Broken bones, heart attacks, etc. are fixable and treatable. That’s what doctors love to do. You have a problem, they can figure it out what the issue is, fix it and get the satisfaction they crave with a fixed, working product. They are like furniture makers. Furniture makers build a table, end up with a finished product and sell it. That is satisfying to see a finished product. It’s satisfaction that drives many in the medical field. This is what people who go into medical school want to do, this is all what people want to do, obtain a product they can admire and observe, and be satisfied with the work they did. Mental health is a completely different story. It’s not anything you can see, difficult to diagnose, and even harder to treat. I compare it to trying to come up with a new idea or invention every day of your life. It’s difficult, time consuming, and lacks the satisfaction people thrive on. There is no medical device or instrument that clearly gives you an answer, and surely there are no set of questions that would diagnosis you to what disorder you have and be able to fix it like fixing a broken bone. I assure you that there are not many people entering medical school wanting to study psychiatry. That’s why there are so few, and the ones that are there in the field probably didn’t want to be there in the first place for some odd reason (perhaps the stigma that comes with it I would guess). It’s not that easy…..unless you are mumbling about doing something out of the norm and have a gun to your head, you are normal. Don’t get me wrong, there are psychiatrist and psychologist that love their jobs and are there to help but they are far and few. They may see it as putting a puzzle together in the dark and love the challenge, but again the satisfaction just isn’t there if you can’t see the finished product. Use the same rules above that I dictated for other doctors and you may find one you can trust and be comfortable with. To date, I have no psychiatrist and I am happy about it to be honest. The ones I had, I felt like they all have a grudge being there, tried guessing what this issue I had, prescribe medicines, and out you go until the next visit. Psychologists are different of course. They are not doctors who cannot prescribe medicines (though some do in some states), and really listen to you to see what makes you tick and offer coping devices. It’s their job and you’ll find more that love their job than you would a psychiatrist. I prefer psychologists to psychiatrist.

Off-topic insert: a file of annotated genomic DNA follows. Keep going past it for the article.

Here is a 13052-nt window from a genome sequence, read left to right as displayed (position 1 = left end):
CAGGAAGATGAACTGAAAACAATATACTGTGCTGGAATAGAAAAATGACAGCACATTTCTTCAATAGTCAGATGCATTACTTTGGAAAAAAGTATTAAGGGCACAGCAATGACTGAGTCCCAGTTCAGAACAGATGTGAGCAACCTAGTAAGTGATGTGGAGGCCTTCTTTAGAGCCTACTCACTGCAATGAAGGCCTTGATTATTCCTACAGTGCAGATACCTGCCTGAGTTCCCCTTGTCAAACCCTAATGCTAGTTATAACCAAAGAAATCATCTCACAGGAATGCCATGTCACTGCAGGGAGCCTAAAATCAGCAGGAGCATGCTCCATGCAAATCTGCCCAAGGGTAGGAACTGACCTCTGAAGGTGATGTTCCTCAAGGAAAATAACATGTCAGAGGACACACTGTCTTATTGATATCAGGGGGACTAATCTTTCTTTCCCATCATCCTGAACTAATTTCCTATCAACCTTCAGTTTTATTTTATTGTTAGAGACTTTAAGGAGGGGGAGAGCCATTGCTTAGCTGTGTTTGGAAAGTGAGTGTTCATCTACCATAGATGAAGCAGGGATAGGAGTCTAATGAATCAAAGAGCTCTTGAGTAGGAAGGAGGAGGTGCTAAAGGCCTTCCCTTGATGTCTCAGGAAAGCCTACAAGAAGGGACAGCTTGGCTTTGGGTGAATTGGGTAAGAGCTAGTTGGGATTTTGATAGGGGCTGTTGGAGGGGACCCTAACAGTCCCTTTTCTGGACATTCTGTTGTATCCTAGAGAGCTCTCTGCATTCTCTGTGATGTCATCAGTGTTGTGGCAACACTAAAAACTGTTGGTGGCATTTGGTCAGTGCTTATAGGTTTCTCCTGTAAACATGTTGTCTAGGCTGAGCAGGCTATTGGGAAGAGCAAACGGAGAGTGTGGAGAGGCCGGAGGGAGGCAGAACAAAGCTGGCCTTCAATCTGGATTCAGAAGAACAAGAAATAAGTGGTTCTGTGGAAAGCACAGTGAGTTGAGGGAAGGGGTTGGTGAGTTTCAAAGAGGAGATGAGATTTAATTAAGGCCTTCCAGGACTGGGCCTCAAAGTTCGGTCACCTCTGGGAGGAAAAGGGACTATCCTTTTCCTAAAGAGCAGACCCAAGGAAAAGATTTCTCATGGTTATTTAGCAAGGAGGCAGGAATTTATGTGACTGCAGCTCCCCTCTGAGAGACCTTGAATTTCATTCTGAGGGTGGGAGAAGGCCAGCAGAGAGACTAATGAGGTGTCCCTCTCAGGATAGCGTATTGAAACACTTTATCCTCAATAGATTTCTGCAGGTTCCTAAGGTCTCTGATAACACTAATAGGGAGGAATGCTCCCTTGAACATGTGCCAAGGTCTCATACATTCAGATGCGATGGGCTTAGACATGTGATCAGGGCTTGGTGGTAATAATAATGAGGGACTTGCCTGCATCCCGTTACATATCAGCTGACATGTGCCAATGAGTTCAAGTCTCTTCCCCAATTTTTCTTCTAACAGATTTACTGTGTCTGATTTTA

Depression is experienced by all normal people. Yet, there are some that experience it longer than usual. Depression and anxiety can be a vicious cycle spinning some of those (I am one) further down the ladder of being human. They are the ones that need help. Depression is a serious mental illness that can interfere with a person's life. It can cause long-lasting and severe feelings of sadness, hopelessness, and a loss of interest in activities. It can also cause physical symptoms of pain, appetite changes, and sleep problems. Symptoms and causes of depression can vary widely from person to person. Gender may also play an important role in why a person is affected by depression, and what it feels like to them. One of the common misunderstandings about depression is that it's similar to feeling sad or down. Although many people with depression feel sadness, it feels much more severe than emotions that come and go in response to life events. The symptoms of depression can last for months or years (doctors will usually look for symptoms that have lasted at least 2 weeks) and can make it difficult or impossible to carry on with daily life. It can disrupt careers, relationships, and daily tasks such as self-care and housework. Depression may feel like there's no pleasure or joy in life. A person with depression may not enjoy things they once loved and may feel like nothing can make them happy. Concentration or focus becomes harder. Making any kind of decisions, reading, or watching television can seem very taxing with depression because people can't think clearly or follow what's happening. Everything feels hopeless, and there's no way to feel better. Depression may make a person feel that there's no way ever to feel good again. Self-esteem is often absent. People with depression may feel like they are worthless or a failure at everything. They may dwell on negative events and experiences and be unable to see positive qualities in themselves. Sleeping may be problematic. This is all I had experienced.